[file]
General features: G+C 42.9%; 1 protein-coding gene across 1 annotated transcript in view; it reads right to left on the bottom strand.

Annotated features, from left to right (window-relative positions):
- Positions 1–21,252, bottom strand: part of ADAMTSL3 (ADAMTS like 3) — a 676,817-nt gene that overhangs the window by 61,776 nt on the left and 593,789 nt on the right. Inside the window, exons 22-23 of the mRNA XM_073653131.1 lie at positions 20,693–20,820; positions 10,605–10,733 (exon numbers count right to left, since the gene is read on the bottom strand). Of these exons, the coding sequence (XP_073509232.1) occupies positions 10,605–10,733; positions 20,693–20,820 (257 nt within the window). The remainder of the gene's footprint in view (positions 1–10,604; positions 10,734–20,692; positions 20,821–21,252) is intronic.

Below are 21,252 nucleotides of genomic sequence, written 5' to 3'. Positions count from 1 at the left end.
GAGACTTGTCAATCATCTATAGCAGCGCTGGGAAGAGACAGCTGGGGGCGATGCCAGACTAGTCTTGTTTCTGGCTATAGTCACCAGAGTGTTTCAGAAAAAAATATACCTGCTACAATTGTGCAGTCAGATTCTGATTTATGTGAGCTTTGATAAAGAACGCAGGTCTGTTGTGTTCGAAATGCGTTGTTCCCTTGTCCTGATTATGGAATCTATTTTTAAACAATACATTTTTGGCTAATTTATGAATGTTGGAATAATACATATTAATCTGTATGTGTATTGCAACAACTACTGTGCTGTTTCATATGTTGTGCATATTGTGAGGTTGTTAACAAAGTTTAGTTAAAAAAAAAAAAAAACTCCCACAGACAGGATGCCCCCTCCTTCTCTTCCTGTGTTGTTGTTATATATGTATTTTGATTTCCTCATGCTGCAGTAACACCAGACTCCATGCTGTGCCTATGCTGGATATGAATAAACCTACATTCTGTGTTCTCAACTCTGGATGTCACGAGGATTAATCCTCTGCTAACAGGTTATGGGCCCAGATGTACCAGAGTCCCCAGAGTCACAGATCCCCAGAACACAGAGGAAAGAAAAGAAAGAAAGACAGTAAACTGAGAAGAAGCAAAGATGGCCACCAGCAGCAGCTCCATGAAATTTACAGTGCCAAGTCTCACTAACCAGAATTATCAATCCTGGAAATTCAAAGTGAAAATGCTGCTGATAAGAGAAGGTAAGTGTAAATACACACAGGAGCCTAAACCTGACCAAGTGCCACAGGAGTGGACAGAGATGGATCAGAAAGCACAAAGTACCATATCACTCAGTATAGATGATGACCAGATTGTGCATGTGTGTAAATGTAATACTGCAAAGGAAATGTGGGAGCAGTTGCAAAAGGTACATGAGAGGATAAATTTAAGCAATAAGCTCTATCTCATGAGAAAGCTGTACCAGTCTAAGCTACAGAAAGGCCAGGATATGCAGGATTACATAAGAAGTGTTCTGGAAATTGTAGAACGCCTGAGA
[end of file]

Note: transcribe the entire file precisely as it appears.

General features: G+C 42.9%; 1 protein-coding gene across 1 annotated transcript in view; it reads right to left on the bottom strand.

Annotated features, from left to right (window-relative positions):
- Positions 1–21,252, bottom strand: part of ADAMTSL3 (ADAMTS like 3) — a 676,817-nt gene that overhangs the window by 61,776 nt on the left and 593,789 nt on the right. Inside the window, exons 22-23 of the mRNA XM_073653131.1 lie at positions 20,693–20,820; positions 10,605–10,733 (exon numbers count right to left, since the gene is read on the bottom strand). Of these exons, the coding sequence (XP_073509232.1) occupies positions 10,605–10,733; positions 20,693–20,820 (257 nt within the window). The remainder of the gene's footprint in view (positions 1–10,604; positions 10,734–20,692; positions 20,821–21,252) is intronic.

Below are 21,252 nucleotides of genomic sequence, written 5' to 3'. Positions count from 1 at the left end.
GAGACTTGTCAATCATCTATAGCAGCGCTGGGAAGAGACAGCTGGGGGCGATGCCAGACTAGTCTTGTTTCTGGCTATAGTCACCAGAGTGTTTCAGAAAAAAATATACCTGCTACAATTGTGCAGTCAGATTCTGATTTATGTGAGCTTTGATAAAGAACGCAGGTCTGTTGTGTTCGAAATGCGTTGTTCCCTTGTCCTGATTATGGAATCTATTTTTAAACAATACATTTTTGGCTAATTTATGAATGTTGGAATAATACATATTAATCTGTATGTGTATTGCAACAACTACTGTGCTGTTTCATATGTTGTGCATATTGTGAGGTTGTTAACAAAGTTTAGTTAAAAAAAAAAAAAAACTCCCACAGACAGGATGCCCCCTCCTTCTCTTCCTGTGTTGTTGTTATATATGTATTTTGATTTCCTCATGCTGCAGTAACACCAGACTCCATGCTGTGCCTATGCTGGATATGAATAAACCTACATTCTGTGTTCTCAACTCTGGATGTCACGAGGATTAATCCTCTGCTAACAGGTTATGGGCCCAGATGTACCAGAGTCCCCAGAGTCACAGATCCCCAGAACACAGAGGAAAGAAAAGAAAGAAAGACAGTAAACTGAGAAGAAGCAAAGATGGCCACCAGCAGCAGCTCCATGAAATTTACAGTGCCAAGTCTCACTAACCAGAATTATCAATCCTGGAAATTCAAAGTGAAAATGCTGCTGATAAGAGAAGGTAAGTGTAAATACACACAGGAGCCTAAACCTGACCAAGTGCCACAGGAGTGGACAGAGATGGATCAGAAAGCACAAAGTACCATATCACTCAGTATAGATGATGACCAGATTGTGCATGTGTGTAAATGTAATACTGCAAAGGAAATGTGGGAGCAGTTGCAAAAGGTACATGAGAGGATAAATTTAAGCAATAAGCTCTATCTCATGAGAAAGCTGTACCAGTCTAAGCTACAGAAAGGCCAGGATATGCAGGATTACATAAGAAGTGTTCTGGAAATTGTAGAACGCCTGAGA